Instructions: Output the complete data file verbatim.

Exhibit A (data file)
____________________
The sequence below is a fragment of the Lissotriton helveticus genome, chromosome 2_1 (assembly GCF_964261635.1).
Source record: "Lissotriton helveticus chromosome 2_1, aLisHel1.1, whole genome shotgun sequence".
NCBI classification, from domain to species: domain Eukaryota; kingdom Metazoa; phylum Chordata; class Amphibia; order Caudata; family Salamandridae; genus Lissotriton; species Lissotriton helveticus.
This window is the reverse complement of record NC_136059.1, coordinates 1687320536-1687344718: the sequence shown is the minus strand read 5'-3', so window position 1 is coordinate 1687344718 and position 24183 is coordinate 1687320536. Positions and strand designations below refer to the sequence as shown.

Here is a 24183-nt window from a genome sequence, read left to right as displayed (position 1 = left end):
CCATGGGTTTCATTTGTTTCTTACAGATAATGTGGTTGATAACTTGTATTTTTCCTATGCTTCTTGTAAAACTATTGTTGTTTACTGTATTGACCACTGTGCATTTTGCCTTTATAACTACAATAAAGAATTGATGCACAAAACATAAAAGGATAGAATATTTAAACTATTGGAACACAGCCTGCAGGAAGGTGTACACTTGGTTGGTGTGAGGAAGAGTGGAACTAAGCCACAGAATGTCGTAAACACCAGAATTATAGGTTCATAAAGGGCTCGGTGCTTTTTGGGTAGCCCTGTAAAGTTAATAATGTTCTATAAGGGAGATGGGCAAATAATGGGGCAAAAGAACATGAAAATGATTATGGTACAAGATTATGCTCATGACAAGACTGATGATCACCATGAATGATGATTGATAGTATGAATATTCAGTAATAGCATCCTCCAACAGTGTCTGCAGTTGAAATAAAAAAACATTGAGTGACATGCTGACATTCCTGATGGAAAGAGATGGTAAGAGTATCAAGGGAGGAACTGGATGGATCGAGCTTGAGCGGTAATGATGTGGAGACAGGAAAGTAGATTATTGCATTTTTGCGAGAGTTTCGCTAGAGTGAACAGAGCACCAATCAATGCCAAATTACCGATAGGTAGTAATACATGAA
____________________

The sequence below is a fragment of the Lissotriton helveticus genome, chromosome 2_1 (assembly GCF_964261635.1).
Source record: "Lissotriton helveticus chromosome 2_1, aLisHel1.1, whole genome shotgun sequence".
NCBI classification, from domain to species: domain Eukaryota; kingdom Metazoa; phylum Chordata; class Amphibia; order Caudata; family Salamandridae; genus Lissotriton; species Lissotriton helveticus.
This window is the reverse complement of record NC_136059.1, coordinates 1687320536-1687344718: the sequence shown is the minus strand read 5'-3', so window position 1 is coordinate 1687344718 and position 24183 is coordinate 1687320536. Positions and strand designations below refer to the sequence as shown.

Here is a 24183-nt window from a genome sequence, read left to right as displayed (position 1 = left end):
CCATGGGTTTCATTTGTTTCTTACAGATAATGTGGTTGATAACTTGTATTTTTCCTATGCTTCTTGTAAAACTATTGTTGTTTACTGTATTGACCACTGTGCATTTTGCCTTTATAACTACAATAAAGAATTGATGCACAAAACATAAAAGGATAGAATATTTAAACTATTGGAACACAGCCTGCAGGAAGGTGTACACTTGGTTGGTGTGAGGAAGAGTGGAACTAAGCCACAGAATGTCGTAAACACCAGAATTATAGGTTCATAAAGGGCTCGGTGCTTTTTGGGTAGCCCTGTAAAGTTAATAATGTTCTATAAGGGAGATGGGCAAATAATGGGGCAAAAGAACATGAAAATGATTATGGTACAAGATTATGCTCATGACAAGACTGATGATCACCATGAATGATGATTGATAGTATGAATATTCAGTAATAGCATCCTCCAACAGTGTCTGCAGTTGAAATAAAAAAACATTGAGTGACATGCTGACATTCCTGATGGAAAGAGATGGTAAGAGTATCAAGGGAGGAACTGGATGGATCGAGCTTGAGCGGTAATGATGTGGAGACAGGAAAGTAGATTATTGCATTTTTGCGAGAGTTTCGCTAGAGTGAACAGAGCACCAATCAATGCCAAATTACCGATAGGTAGTAATACATGAA